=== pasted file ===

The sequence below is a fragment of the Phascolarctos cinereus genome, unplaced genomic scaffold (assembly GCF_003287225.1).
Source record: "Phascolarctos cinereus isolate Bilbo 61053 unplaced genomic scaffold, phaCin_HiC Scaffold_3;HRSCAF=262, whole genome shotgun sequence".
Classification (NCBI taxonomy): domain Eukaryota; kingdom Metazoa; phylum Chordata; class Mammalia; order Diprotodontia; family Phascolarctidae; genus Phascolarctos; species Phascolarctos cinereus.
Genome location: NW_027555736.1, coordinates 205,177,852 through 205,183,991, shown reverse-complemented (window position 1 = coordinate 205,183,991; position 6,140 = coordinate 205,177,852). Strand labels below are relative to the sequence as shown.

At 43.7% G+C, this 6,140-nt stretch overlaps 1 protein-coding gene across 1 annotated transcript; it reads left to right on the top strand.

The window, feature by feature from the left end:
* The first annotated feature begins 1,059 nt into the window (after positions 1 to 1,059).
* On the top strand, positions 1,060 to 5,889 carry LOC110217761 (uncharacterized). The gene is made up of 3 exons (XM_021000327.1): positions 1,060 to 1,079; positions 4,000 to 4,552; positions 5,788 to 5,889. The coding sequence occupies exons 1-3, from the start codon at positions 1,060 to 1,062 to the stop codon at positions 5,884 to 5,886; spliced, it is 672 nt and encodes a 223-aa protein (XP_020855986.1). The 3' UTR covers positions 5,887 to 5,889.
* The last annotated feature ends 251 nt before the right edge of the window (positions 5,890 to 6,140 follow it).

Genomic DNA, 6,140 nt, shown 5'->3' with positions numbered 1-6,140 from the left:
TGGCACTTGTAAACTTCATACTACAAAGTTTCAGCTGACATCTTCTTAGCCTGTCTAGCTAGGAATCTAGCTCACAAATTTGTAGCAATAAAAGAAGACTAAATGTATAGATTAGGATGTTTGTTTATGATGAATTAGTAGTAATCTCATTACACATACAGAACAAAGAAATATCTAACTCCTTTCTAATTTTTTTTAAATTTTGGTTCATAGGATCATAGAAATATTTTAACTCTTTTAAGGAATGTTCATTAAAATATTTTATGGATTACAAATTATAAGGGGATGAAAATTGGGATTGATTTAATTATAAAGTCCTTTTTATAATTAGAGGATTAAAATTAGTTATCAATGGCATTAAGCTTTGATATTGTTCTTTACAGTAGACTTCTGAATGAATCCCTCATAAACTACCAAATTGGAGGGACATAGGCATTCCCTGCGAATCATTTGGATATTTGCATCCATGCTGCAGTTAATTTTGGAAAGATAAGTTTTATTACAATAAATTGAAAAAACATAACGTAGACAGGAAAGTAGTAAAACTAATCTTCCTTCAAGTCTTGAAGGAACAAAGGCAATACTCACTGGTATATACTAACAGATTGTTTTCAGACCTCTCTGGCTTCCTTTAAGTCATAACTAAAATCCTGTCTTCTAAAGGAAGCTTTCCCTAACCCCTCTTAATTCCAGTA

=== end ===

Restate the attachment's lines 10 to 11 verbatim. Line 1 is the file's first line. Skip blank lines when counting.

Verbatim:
Genomic DNA, 6,140 nt, shown 5'->3' with positions numbered 1-6,140 from the left:
TGGCACTTGTAAACTTCATACTACAAAGTTTCAGCTGACATCTTCTTAGCCTGTCTAGCTAGGAATCTAGCTCACAAATTTGTAGCAATAAAAGAAGACTAAATGTATAGATTAGGATGTTTGTTTATGATGAATTAGTAGTAATCTCATTACACATACAGAACAAAGAAATATCTAACTCCTTTCTAATTTTTTTTAAATTTTGGTTCATAGGATCATAGAAATATTTTAACTCTTTTAAGGAATGTTCATTAAAATATTTTATGGATTACAAATTATAAGGGGATGAAAATTGGGATTGATTTAATTATAAAGTCCTTTTTATAATTAGAGGATTAAAATTAGTTATCAATGGCATTAAGCTTTGATATTGTTCTTTACAGTAGACTTCTGAATGAATCCCTCATAAACTACCAAATTGGAGGGACATAGGCATTCCCTGCGAATCATTTGGATATTTGCATCCATGCTGCAGTTAATTTTGGAAAGATAAGTTTTATTACAATAAATTGAAAAAACATAACGTAGACAGGAAAGTAGTAAAACTAATCTTCCTTCAAGTCTTGAAGGAACAAAGGCAATACTCACTGGTATATACTAACAGATTGTTTTCAGACCTCTCTGGCTTCCTTTAAGTCATAACTAAAATCCTGTCTTCTAAAGGAAGCTTTCCCTAACCCCTCTTAATTCCAGTA